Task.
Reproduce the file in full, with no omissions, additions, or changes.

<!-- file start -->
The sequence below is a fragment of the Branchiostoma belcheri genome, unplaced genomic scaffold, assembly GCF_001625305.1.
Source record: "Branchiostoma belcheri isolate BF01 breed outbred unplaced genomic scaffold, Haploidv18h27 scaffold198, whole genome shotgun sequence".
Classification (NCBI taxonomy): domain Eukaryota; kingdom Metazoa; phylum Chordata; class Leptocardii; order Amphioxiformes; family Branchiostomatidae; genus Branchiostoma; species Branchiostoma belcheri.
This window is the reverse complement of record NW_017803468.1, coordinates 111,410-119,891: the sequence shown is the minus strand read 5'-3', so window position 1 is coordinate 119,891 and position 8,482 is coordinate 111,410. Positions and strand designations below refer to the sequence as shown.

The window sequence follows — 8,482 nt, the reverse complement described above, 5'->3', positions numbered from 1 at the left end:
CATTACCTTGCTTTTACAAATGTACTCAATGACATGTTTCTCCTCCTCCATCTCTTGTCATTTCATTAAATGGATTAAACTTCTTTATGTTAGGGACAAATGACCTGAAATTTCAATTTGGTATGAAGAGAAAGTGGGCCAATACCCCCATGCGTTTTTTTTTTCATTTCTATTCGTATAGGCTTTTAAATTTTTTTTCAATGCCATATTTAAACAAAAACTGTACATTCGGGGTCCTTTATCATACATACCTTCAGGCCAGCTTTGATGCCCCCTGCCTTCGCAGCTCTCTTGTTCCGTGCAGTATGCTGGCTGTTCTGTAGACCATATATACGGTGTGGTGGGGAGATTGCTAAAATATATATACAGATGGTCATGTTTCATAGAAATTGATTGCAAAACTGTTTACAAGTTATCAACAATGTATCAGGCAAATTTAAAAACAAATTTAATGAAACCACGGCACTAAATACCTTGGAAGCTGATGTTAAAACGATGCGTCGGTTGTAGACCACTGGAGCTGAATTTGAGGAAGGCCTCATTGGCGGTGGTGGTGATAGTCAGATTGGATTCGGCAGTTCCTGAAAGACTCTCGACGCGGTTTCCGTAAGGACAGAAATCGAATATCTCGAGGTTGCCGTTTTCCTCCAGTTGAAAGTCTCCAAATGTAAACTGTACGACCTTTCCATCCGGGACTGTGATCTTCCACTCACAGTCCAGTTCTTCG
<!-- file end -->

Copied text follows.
The sequence below is a fragment of the Branchiostoma belcheri genome, unplaced genomic scaffold, assembly GCF_001625305.1.
Source record: "Branchiostoma belcheri isolate BF01 breed outbred unplaced genomic scaffold, Haploidv18h27 scaffold198, whole genome shotgun sequence".
Classification (NCBI taxonomy): domain Eukaryota; kingdom Metazoa; phylum Chordata; class Leptocardii; order Amphioxiformes; family Branchiostomatidae; genus Branchiostoma; species Branchiostoma belcheri.
This window is the reverse complement of record NW_017803468.1, coordinates 111,410-119,891: the sequence shown is the minus strand read 5'-3', so window position 1 is coordinate 119,891 and position 8,482 is coordinate 111,410. Positions and strand designations below refer to the sequence as shown.

The window sequence follows — 8,482 nt, the reverse complement described above, 5'->3', positions numbered from 1 at the left end:
CATTACCTTGCTTTTACAAATGTACTCAATGACATGTTTCTCCTCCTCCATCTCTTGTCATTTCATTAAATGGATTAAACTTCTTTATGTTAGGGACAAATGACCTGAAATTTCAATTTGGTATGAAGAGAAAGTGGGCCAATACCCCCATGCGTTTTTTTTTTCATTTCTATTCGTATAGGCTTTTAAATTTTTTTTCAATGCCATATTTAAACAAAAACTGTACATTCGGGGTCCTTTATCATACATACCTTCAGGCCAGCTTTGATGCCCCCTGCCTTCGCAGCTCTCTTGTTCCGTGCAGTATGCTGGCTGTTCTGTAGACCATATATACGGTGTGGTGGGGAGATTGCTAAAATATATATACAGATGGTCATGTTTCATAGAAATTGATTGCAAAACTGTTTACAAGTTATCAACAATGTATCAGGCAAATTTAAAAACAAATTTAATGAAACCACGGCACTAAATACCTTGGAAGCTGATGTTAAAACGATGCGTCGGTTGTAGACCACTGGAGCTGAATTTGAGGAAGGCCTCATTGGCGGTGGTGGTGATAGTCAGATTGGATTCGGCAGTTCCTGAAAGACTCTCGACGCGGTTTCCGTAAGGACAGAAATCGAATATCTCGAGGTTGCCGTTTTCCTCCAGTTGAAAGTCTCCAAATGTAAACTGTACGACCTTTCCATCCGGGACTGTGATCTTCCACTCACAGTCCAGTTCTTCG